Naguib Sawiris, in this room especially, really doesn’t need an introduction but I think it is important to pause and to comment on his extraordinary success in business. As the Executive Chairman of the Orascom Group, he is the largest private sector employer in Egypt. That is truly extraordinary and has been for many years. He is also the Vice Chair of the Sawiris Foundation for Social Development, which empowers Egyptian citizens by encouraging job creation through training, education and access to micro-credit. In the wake of the Egyptian revolution last year, Naguib founded the Free Egyptians Party, which promotes democratic values and pluralism in Egypt. Naguib serves on countless boards, too many to name, but the thing that is not as widely known, because he is so humble about it, is the extent to which he has given philanthropically. He has invested in so many causes, not just in Egypt but all around the world, to help serve those who are so much less advantaged to so many.

I was thinking today about all that Naguib has done and is doing, and how proud we are that his mom is involved in a program we have in Egypt called 10,000 Women, which at Goldman Sachs we are very proud of. It is an initiative that our CEO, Lloyd Blankfein, launched and with the help of colleagues like Sherif Wahba, my friend who is here tonight, we have already trained more than 300 Egyptian female entrepreneurs. They all want Orascom to invest, by the way – I’ll get back to you on that.

But I was actually thinking about a personal story that made me think about the values that Naguib has embodied all of his life. Believe it or not, thirty-five years ago I was in Tahrir Square, but I was there holding my mother’s hand as a young girl, very proud of her mom in her cap and gown because she had just graduated from the American University in Cairo. I remember so clearly being a little kid who actually was just tired and wanted to go eat, but the pride on her face because there she thought, as an Egyptian woman, that she was beginning the steps to ensure that her three daughters would later reach their full potential. To imagine that so many decades later, many Egyptians are still fighting for the chance for that one simple dream, so that their children can reach their full potential.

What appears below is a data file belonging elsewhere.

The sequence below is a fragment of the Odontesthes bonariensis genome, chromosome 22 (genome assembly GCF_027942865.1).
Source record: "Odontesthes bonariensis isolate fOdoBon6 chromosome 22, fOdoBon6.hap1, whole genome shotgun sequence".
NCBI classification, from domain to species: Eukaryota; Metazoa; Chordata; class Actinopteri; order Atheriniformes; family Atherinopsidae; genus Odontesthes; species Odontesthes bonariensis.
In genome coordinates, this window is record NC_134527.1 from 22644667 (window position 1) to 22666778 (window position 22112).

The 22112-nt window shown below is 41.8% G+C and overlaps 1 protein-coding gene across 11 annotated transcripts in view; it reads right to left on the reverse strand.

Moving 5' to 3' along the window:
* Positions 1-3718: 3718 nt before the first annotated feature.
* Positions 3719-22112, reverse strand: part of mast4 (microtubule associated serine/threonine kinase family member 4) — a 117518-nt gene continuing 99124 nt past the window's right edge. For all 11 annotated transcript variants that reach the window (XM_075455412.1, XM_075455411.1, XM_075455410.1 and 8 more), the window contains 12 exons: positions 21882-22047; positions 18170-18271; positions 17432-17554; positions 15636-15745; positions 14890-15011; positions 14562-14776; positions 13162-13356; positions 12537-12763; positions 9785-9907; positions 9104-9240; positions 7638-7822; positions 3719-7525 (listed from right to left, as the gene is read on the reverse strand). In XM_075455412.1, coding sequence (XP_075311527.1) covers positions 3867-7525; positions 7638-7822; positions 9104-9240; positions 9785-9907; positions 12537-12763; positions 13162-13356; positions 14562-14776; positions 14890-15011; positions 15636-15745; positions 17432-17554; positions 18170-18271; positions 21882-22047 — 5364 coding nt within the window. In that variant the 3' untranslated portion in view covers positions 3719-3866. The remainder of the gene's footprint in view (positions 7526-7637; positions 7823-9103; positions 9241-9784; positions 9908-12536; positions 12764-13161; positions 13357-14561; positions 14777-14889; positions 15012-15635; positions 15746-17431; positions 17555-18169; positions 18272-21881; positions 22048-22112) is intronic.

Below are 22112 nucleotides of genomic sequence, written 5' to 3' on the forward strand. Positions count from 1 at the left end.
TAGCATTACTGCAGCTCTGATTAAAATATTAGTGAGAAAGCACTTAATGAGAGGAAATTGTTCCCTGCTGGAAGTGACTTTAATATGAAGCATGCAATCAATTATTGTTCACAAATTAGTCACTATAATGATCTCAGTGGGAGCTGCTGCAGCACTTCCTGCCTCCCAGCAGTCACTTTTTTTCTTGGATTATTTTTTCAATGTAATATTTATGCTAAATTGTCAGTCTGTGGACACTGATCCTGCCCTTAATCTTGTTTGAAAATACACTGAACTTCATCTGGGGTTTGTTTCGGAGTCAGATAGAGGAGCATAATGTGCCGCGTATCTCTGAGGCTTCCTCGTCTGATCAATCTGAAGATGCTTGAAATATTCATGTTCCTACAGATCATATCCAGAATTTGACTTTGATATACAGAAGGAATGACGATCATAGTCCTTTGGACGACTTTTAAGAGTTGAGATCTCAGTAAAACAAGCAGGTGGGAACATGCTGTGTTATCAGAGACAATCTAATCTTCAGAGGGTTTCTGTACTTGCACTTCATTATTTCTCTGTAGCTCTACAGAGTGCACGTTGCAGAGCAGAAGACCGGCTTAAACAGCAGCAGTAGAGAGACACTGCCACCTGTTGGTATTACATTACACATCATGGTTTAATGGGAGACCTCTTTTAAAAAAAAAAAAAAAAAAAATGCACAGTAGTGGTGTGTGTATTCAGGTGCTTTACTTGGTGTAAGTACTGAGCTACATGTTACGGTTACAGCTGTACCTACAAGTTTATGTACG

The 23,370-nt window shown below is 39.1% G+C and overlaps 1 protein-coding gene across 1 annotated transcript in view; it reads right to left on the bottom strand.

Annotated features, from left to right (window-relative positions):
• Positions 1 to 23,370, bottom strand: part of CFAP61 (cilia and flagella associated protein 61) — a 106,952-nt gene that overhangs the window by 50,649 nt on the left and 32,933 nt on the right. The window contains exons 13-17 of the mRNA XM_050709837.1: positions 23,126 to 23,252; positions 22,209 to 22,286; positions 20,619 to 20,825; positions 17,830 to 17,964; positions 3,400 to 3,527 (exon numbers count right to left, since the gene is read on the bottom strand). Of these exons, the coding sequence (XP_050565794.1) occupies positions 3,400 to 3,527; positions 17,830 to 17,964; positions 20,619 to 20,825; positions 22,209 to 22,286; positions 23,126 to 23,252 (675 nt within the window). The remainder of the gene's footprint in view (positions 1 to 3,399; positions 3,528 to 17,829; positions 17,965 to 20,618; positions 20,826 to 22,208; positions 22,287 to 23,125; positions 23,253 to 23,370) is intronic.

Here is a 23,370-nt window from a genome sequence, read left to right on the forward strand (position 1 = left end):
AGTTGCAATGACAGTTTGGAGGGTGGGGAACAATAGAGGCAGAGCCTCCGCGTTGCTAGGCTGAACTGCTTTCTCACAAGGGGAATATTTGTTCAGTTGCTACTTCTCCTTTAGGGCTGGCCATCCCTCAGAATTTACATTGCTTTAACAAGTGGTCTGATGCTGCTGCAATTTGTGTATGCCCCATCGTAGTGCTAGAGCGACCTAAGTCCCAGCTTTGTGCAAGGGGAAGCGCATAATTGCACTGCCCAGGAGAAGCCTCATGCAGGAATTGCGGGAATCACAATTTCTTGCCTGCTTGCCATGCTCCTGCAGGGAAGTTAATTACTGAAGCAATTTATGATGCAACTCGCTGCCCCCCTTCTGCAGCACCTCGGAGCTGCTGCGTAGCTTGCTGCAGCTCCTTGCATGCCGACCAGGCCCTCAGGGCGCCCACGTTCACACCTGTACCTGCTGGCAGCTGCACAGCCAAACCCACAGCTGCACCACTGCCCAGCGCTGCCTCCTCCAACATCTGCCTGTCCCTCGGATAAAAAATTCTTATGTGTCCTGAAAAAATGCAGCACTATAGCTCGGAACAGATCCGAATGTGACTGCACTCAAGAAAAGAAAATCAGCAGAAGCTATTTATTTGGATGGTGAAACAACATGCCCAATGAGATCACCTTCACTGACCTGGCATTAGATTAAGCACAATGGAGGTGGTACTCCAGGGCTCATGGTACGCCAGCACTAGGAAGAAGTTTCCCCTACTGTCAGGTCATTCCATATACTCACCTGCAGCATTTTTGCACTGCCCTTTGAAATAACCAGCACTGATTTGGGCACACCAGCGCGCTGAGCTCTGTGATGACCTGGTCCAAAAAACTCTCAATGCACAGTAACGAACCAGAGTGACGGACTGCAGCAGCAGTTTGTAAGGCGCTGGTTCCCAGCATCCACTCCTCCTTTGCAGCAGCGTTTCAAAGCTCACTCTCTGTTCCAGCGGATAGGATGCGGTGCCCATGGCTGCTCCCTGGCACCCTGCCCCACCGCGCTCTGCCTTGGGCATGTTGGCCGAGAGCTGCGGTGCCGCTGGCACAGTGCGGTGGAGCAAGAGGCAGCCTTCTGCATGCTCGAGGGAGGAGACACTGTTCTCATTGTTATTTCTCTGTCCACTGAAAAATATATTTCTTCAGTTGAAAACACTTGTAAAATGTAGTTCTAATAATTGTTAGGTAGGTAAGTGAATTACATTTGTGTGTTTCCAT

I don’t think there is anybody I know who loves his country as much and is willing to invest in that ideal – crazy as it may seem and crazy as he has been called sometimes – out of love of that country. I think that is a hope that we should all continue to strive for. With that, please welcome Naguib Sawiris.

Naguib Sawiris:  I think I was sixteen or seventeen years old when I started thinking the same thoughts everyone has: why are we here? What is the meaning of life? Why did God create us and all that. I found out that I’m not going anywhere with these thoughts so I better see what I want to do in this life. So I decided that I want to do a lot of good but I figured out – I was in a German school and the Germans were very much pushing me. So I said the only way to do that is to become very powerful. Being a Christian Copt in Egypt doesn’t really make you very optimistic about your political career, so I wasn’t going to make a big political career being a Copt. So I decided, okay, what’s the other alternative? It’s to become very rich. So I could do a lot of good, you know. But the problem is there was a Sunday school teacher – I was going to church every Sunday – and I remembered that Jesus said it was very difficult for a rich guy to go through to heaven, it’s like a camel through a needle. So I said, okay, what will I do then? How should I deal with that? I’m a strong believer and I believe in my Book. I said, okay, let’s first get rich and then worry about how to get to heaven.

To make this speech shorter, I’ll jump to the fact that I actually became very rich in the end. During that time I decided what good I should do. I think I’m a person, even in micro-size, I try to do good every day, like helping an old lady with her bag or anything else. It’s my nature. But just to jump to the end of where we are today, I take pride in the fact that even during the Mubarak regime I was critical. I was very clear about not trying to come too near, because I didn’t feel that this was a regime that will sustain forever. I take pride in the fact that actually I created the first newspaper, with another friend of mine, that was actually the voice of democracy and freedom and pluralism and secularism. It is still today one of the largest newspapers in Egypt, Al-Masry Al-Youm. I followed that with another TV station, which was actually the TV station of the revolution on TV.